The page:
How Should I Define My Role in My Business?
In the heady heydays of a small business’s beginnings, finances often dictate that the owner be a jack-of-all-trades, taking on everything from closing the clients to crafting the company logo. But as a business expands, that way of working becomes impractical.
The good news is that your company seems to have grown to the point where you are ready to hire someone who can work "in" the business on a day-to-day basis, giving you the opportunity to work "on" the business -- and that’s really where your new role lies. Working "on" your business means several things.
It means getting out of the weeds and taking a step back to think about the bigger picture of your company, where you want it to go and the strategy that can take you there. The creation, refinement, implementation and management of this strategy -- including getting buy-in from your staff -- will become a major part of how you spend your time.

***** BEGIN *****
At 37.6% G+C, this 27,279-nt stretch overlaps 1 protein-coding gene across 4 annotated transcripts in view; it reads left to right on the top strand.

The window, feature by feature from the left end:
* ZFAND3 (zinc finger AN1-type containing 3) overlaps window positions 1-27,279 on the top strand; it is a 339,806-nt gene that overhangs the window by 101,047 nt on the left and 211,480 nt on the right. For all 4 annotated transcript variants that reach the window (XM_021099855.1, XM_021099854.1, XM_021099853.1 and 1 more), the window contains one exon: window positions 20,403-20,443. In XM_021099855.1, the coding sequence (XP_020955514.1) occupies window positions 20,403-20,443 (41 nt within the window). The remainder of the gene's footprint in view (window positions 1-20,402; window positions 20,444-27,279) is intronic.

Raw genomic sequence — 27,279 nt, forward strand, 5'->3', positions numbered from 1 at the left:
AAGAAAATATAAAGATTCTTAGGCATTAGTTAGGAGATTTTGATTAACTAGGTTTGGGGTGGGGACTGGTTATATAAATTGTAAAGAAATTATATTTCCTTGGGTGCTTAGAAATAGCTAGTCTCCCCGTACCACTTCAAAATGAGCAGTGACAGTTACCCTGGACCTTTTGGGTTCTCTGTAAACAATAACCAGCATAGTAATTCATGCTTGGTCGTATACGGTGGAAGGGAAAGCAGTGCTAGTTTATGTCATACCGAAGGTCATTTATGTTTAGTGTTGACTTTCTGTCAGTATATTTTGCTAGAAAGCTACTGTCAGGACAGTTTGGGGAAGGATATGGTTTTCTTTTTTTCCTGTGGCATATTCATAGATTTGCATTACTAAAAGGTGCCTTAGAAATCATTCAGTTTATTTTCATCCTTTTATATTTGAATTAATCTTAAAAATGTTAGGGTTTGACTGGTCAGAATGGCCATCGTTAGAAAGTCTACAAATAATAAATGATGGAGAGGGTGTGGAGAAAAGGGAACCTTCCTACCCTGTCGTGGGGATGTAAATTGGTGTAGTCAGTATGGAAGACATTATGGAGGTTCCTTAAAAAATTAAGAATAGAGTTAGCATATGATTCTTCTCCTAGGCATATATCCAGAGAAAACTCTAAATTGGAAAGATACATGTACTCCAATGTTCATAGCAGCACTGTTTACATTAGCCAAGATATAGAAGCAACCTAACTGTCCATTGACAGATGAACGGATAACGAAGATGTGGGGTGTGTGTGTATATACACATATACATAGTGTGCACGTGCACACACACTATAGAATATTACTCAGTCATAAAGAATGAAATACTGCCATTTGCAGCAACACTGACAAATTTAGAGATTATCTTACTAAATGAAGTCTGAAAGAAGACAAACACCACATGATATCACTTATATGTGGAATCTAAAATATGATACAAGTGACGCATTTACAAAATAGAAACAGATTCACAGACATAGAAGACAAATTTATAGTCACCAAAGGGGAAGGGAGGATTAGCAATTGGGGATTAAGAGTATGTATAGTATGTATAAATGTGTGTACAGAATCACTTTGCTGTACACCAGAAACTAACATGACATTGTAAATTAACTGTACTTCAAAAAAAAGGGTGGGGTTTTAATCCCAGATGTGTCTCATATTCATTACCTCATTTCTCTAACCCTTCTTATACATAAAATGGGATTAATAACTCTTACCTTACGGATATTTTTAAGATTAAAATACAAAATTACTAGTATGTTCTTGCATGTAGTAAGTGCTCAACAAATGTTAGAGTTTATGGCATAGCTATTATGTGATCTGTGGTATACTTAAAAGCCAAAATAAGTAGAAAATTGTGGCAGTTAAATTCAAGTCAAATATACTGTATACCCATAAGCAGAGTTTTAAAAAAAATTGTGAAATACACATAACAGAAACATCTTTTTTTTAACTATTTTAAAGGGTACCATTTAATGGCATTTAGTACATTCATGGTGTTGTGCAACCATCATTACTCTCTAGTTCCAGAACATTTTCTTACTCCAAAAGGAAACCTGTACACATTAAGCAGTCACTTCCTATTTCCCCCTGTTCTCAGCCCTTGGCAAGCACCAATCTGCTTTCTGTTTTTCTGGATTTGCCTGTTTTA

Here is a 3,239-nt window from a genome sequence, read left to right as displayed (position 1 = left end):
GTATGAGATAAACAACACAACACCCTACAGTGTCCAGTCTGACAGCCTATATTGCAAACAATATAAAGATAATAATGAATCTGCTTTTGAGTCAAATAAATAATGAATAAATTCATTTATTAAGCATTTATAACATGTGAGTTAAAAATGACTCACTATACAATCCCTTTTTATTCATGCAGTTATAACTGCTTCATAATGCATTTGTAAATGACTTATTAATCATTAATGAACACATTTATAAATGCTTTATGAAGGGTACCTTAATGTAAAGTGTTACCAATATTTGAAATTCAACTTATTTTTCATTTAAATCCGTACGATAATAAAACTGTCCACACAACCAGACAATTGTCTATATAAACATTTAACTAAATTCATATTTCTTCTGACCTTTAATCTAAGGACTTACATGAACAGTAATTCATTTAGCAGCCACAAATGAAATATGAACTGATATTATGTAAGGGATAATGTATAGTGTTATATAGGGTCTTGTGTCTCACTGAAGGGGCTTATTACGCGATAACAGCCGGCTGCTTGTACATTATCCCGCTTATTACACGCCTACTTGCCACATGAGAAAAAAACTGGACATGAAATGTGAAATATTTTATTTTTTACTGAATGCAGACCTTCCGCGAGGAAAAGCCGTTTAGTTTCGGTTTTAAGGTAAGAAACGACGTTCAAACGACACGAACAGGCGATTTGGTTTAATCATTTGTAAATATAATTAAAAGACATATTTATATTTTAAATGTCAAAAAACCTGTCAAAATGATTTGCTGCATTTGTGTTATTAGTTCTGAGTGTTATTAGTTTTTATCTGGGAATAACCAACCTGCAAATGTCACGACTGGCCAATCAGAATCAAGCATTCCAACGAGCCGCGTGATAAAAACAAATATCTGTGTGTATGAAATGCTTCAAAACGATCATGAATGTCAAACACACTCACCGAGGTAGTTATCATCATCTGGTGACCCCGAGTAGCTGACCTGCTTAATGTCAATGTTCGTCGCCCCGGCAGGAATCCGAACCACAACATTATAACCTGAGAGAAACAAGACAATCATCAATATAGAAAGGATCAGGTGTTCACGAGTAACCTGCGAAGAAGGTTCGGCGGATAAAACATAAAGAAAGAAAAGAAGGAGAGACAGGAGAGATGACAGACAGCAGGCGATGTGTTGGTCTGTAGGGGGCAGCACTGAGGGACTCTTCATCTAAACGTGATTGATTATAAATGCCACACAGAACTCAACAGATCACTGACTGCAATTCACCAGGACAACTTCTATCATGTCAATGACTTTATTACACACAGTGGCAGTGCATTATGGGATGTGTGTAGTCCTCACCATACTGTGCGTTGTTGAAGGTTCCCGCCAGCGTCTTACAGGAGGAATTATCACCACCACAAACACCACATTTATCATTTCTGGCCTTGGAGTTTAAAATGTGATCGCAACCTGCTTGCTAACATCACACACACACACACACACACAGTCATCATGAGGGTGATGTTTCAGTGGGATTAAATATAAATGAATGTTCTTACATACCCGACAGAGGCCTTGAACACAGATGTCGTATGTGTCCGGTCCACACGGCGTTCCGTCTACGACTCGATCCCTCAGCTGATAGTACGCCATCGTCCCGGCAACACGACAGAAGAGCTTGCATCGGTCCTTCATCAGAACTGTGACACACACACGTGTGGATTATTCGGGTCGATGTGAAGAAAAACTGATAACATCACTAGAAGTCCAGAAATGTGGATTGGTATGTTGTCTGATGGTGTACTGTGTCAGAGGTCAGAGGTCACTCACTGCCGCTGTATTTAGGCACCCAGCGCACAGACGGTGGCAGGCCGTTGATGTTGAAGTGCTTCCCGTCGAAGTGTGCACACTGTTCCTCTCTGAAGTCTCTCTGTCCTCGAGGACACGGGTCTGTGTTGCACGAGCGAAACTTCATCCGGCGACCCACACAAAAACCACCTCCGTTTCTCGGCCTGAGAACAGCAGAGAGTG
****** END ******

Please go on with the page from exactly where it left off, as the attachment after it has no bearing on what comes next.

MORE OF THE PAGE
You can also expect to expand your role in identifying and pursuing new business opportunities that you were too busy to take on previously. With someone else handling the day-to-day operational side of things, you’re free to set up more exploratory meetings with clients, attend additional conferences and put effort into business development in order to determine where the next big idea for your company might come from.
Lastly, your new role will allow you to spend more of your time being a mentor to your staff. With this other person on board, you can make larger, more consistent blocks of time available to help train, educate and develop the members of your team.
If all of the above makes it sound like you’re going from a hands-on leader to a soft-skills supervisor, don't worry -- you’re not. The biggest shift in your role that you need to get a grip on is the mental one. Remember: Your job is going from working "in" the business to working "on" the business -- and that’s the path to growing yourself and your company to the next level.